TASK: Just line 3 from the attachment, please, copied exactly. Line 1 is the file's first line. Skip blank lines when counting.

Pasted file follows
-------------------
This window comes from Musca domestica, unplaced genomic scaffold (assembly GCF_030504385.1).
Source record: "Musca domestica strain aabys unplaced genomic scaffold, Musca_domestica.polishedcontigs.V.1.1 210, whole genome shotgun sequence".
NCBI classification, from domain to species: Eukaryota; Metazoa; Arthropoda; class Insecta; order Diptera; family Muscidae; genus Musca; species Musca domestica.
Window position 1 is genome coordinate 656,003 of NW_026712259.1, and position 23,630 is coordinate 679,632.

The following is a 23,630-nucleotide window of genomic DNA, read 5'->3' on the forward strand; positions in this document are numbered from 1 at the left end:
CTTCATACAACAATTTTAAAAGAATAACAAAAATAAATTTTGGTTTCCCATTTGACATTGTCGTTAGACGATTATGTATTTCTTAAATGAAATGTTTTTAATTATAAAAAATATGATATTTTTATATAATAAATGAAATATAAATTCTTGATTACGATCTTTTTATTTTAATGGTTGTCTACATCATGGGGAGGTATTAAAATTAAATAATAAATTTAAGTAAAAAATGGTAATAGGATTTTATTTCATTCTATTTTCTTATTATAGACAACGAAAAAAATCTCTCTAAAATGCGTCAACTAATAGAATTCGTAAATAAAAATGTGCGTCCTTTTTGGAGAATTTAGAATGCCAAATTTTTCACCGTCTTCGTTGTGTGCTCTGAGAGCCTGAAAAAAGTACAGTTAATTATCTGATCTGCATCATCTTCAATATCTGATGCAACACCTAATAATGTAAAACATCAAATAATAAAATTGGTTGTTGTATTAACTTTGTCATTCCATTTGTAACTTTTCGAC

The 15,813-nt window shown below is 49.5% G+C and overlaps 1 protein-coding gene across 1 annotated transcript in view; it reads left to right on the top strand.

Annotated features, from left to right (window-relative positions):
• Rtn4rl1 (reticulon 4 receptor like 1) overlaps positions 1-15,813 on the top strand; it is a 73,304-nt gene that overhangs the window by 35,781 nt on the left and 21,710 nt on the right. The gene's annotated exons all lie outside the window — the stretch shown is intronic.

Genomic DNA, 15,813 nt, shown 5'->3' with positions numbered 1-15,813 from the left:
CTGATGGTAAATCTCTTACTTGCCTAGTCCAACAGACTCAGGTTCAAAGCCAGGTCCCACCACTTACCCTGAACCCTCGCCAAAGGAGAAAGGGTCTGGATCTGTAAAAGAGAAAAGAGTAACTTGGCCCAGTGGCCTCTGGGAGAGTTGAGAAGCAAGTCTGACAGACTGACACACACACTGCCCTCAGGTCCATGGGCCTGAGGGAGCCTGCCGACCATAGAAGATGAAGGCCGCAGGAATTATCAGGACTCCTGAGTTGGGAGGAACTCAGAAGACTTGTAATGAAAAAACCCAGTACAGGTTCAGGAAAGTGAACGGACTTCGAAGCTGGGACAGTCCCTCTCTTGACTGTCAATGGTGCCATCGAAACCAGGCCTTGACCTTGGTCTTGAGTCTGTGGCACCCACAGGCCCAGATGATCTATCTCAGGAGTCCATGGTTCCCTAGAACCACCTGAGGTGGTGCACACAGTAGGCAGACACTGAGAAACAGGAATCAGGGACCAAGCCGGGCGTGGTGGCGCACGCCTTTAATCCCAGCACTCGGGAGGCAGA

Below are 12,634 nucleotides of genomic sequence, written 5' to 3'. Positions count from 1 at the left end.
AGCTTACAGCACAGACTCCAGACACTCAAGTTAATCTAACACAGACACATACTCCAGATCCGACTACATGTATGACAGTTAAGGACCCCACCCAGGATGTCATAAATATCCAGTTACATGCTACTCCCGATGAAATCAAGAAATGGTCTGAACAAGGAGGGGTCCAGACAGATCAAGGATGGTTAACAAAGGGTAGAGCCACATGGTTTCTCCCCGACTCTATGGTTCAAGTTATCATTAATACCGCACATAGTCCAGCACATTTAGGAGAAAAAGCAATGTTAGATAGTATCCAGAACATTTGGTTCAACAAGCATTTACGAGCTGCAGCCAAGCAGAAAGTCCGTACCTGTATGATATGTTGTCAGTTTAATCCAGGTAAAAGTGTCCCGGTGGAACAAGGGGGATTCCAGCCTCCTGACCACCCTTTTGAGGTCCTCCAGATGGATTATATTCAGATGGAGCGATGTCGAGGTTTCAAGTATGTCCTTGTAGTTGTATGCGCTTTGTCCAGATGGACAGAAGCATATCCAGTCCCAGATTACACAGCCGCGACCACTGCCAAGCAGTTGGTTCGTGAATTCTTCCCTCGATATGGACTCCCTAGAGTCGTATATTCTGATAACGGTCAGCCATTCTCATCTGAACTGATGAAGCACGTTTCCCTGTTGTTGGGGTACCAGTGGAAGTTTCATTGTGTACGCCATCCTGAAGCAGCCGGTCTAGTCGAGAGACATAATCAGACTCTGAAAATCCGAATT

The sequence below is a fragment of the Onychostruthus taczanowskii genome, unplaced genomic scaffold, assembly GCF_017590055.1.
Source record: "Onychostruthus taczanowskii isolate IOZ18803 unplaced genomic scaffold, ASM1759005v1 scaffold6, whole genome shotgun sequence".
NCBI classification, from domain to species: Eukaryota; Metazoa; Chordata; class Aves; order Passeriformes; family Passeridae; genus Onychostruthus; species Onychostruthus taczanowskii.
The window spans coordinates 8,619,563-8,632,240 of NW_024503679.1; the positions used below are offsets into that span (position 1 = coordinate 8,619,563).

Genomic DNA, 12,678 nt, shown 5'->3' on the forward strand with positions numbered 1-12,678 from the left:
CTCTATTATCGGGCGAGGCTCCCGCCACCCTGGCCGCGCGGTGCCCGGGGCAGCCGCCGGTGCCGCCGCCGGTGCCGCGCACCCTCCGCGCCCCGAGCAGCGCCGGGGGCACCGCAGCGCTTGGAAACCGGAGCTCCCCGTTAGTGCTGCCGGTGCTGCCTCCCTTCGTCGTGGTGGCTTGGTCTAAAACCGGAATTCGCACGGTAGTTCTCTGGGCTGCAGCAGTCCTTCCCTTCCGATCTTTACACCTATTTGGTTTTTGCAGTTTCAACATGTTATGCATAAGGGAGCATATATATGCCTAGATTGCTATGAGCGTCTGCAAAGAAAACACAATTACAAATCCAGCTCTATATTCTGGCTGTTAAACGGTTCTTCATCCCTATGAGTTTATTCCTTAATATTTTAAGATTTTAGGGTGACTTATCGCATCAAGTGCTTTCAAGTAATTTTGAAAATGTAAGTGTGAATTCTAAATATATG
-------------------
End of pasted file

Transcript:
NCBI classification, from domain to species: Eukaryota; Metazoa; Arthropoda; class Insecta; order Diptera; family Muscidae; genus Musca; species Musca domestica.